Under a 36 percent APR, Fulmer said fees charged to borrowers would go from $10 per $100 borrowed to $1.38 per $100 borrowed.
“On a two-week loan, that means we’d be able to charge less than 10 cents per day,” he said. “It is clearly a ban on this product [and] it’s a veiled attempt of a backdoor elimination of this industry. No lender would be able to operate at a 36 percentage rate. It would be a boom for unregulated, unlicensed lenders.”
Fulmer went on to say that Advanced America is a “simple, straightforward, fully disclosed and transparent credit product that meets the needs of millions of American consumers because it is cost-competitive compared to the other options available to them. We have extremely high customer satisfaction rates that we measure internally and extremely low complaints filed with state regulators. This is a product consumers like.”
Donna Roche, area manager for Advanced America, agrees. In her five years with the company, she said she frequently hears positive testimony from customers.
Also, she said in today’s economy, it’s no longer a want; it’s a need.
“We have customers that can no longer afford to feed their families,” said Roche. “They’re on unemployment and only capturing part of their pay. At the end of the day, I’m proud of what I do because a person comes in with a situation and they leave with a smile on their face. What better job could you have than to make somebody happy?”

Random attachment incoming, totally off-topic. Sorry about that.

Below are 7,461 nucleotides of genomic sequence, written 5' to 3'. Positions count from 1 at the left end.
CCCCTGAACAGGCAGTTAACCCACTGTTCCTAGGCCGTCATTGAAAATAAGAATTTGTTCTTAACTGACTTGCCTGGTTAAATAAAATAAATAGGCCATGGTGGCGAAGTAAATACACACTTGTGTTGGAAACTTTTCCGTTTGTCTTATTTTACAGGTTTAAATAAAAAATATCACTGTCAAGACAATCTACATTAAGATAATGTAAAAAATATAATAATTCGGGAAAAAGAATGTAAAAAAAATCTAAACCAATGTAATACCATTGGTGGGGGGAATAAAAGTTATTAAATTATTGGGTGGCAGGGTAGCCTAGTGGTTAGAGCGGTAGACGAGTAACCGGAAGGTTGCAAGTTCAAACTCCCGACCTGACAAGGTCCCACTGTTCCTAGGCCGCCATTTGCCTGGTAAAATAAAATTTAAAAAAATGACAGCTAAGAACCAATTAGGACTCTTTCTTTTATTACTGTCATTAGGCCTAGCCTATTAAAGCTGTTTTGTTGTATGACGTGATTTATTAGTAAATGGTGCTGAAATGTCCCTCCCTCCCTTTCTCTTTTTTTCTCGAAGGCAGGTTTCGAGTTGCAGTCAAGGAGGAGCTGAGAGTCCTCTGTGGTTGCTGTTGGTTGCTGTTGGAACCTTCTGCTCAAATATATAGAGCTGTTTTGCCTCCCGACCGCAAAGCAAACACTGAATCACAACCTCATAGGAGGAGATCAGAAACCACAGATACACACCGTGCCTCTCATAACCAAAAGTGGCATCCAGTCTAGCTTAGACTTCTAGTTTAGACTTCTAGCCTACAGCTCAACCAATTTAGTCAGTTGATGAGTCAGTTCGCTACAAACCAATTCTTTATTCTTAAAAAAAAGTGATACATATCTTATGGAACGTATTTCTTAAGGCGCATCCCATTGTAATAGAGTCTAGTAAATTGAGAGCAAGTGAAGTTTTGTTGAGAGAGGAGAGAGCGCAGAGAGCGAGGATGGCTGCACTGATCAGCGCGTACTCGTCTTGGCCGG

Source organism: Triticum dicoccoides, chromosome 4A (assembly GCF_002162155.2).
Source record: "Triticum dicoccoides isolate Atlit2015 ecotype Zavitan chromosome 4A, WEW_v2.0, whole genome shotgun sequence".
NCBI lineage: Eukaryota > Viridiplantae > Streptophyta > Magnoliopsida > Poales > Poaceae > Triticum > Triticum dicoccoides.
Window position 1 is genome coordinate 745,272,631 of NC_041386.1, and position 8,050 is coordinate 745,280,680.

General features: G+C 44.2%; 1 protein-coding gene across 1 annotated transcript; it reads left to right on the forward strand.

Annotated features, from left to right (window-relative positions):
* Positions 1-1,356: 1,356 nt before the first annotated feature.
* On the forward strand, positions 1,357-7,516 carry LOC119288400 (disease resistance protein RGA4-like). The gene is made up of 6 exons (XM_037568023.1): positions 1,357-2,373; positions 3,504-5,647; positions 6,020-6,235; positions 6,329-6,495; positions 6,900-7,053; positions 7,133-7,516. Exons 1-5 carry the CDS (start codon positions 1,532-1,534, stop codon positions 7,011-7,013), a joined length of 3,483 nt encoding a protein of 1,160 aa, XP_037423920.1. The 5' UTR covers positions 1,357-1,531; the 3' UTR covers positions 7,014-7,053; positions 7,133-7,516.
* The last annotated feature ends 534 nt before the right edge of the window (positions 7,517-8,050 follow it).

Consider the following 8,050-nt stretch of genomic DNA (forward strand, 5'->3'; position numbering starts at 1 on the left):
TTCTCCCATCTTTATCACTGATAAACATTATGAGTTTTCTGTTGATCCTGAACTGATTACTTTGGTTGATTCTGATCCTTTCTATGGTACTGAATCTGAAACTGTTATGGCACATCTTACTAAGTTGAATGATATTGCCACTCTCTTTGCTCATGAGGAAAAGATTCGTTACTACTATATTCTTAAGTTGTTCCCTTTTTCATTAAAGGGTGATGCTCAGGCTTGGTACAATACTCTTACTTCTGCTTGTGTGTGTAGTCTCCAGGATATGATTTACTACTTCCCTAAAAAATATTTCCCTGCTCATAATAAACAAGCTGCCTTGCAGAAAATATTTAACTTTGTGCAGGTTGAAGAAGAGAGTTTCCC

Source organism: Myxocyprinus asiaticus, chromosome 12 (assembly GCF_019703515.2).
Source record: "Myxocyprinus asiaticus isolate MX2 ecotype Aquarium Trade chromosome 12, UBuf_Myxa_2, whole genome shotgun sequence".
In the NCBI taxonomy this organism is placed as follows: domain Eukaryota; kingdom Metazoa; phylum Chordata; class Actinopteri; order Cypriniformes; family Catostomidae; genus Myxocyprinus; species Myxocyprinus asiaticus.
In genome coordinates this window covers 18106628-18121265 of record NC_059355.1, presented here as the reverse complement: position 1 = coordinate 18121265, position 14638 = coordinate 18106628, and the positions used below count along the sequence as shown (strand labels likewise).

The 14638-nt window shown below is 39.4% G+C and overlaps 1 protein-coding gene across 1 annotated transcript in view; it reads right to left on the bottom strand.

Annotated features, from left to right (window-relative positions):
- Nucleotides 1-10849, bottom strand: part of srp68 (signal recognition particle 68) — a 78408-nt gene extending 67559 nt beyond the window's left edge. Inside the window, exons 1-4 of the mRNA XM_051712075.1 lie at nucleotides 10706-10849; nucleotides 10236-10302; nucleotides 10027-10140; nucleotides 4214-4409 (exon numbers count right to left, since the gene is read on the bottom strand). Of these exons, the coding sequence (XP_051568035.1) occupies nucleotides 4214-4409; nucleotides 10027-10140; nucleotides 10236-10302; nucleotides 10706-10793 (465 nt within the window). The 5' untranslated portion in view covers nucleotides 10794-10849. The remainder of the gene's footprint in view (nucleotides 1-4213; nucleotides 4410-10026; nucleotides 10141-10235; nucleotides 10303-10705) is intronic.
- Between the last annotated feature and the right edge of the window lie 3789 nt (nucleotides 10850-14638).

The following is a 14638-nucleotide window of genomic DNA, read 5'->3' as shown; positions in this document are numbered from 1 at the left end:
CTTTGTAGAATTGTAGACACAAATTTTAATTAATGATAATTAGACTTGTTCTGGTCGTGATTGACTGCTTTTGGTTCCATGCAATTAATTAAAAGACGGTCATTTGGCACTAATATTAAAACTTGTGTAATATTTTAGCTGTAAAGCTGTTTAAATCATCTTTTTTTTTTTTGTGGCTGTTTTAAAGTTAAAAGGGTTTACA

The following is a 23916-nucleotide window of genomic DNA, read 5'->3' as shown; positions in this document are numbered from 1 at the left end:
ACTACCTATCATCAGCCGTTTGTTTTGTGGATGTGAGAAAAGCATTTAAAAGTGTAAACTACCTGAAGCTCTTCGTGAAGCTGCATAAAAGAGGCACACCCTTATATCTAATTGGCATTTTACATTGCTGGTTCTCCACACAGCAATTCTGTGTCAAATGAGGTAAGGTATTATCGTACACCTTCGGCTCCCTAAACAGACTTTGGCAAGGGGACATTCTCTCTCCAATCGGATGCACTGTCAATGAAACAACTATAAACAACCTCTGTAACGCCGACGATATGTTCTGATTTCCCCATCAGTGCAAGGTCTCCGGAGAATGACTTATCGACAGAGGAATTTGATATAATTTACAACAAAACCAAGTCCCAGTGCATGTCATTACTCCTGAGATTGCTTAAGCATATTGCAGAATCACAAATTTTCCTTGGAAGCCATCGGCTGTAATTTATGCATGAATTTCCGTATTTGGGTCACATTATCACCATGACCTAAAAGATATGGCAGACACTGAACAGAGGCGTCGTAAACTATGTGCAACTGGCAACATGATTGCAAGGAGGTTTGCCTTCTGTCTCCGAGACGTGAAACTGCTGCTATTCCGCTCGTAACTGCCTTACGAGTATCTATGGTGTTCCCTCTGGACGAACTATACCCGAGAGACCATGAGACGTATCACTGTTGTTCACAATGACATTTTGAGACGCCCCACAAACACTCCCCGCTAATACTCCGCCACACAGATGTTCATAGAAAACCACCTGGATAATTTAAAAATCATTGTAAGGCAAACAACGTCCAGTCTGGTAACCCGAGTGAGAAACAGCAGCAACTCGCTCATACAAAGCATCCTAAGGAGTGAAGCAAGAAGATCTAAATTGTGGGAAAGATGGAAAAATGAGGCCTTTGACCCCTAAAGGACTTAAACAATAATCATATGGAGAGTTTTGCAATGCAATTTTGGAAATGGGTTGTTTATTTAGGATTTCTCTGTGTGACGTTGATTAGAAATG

Roche also said with businesses closing due to the state of the economy, it doesn’t make sense to shut down more businesses.
“Are they going to devastate the rest of the economy?” Roche said. “We all support Rhode Island. We live here.”
In a recent statewide poll taken by the Rhode Island Coalition for Payday Reform, the results of which were released earlier this month at a roundtable discussion hosted by State Treasurer Gina Raimondo and Providence Mayor Angel Taveras at the West Elmwood Housing Development Corp. in Providence, 76 percent of people supported lowering the maximum rate from 260 percent to 36 percent.
Eleven percent of people polled opposed making the change, while 14 percent reported that they were unsure of their feelings regarding the issue.
When asked if they would still support the legislation even if payday loaners were to close some of their locations and lay off employees as opposed to lending at lower rates, 74 percent still favored it, 15 percent did not and 12 percent weren’t sure.
Additionally, results showed that those polled would be more likely to vote for legislators that supported lowering rates. In fact, 63 percent said they would be more likely to, while 17 percent said they would less likely support legislation in favor of the bill. Twenty percent were unsure.
Of those polled, 54 percent were female and 46 percent were male. Also, 34 percent were Democrats, 13 percent Republicans, 53 percent listed themselves as independents or “other.” A majority of those polled (85 percent) were Caucasian, while 15 percent were listed as “other.”
Six percent answered yes when asked if they ever borrowed from a payday lender, and 88 percent said no. Another six percent did not wish to disclose whether they did or not.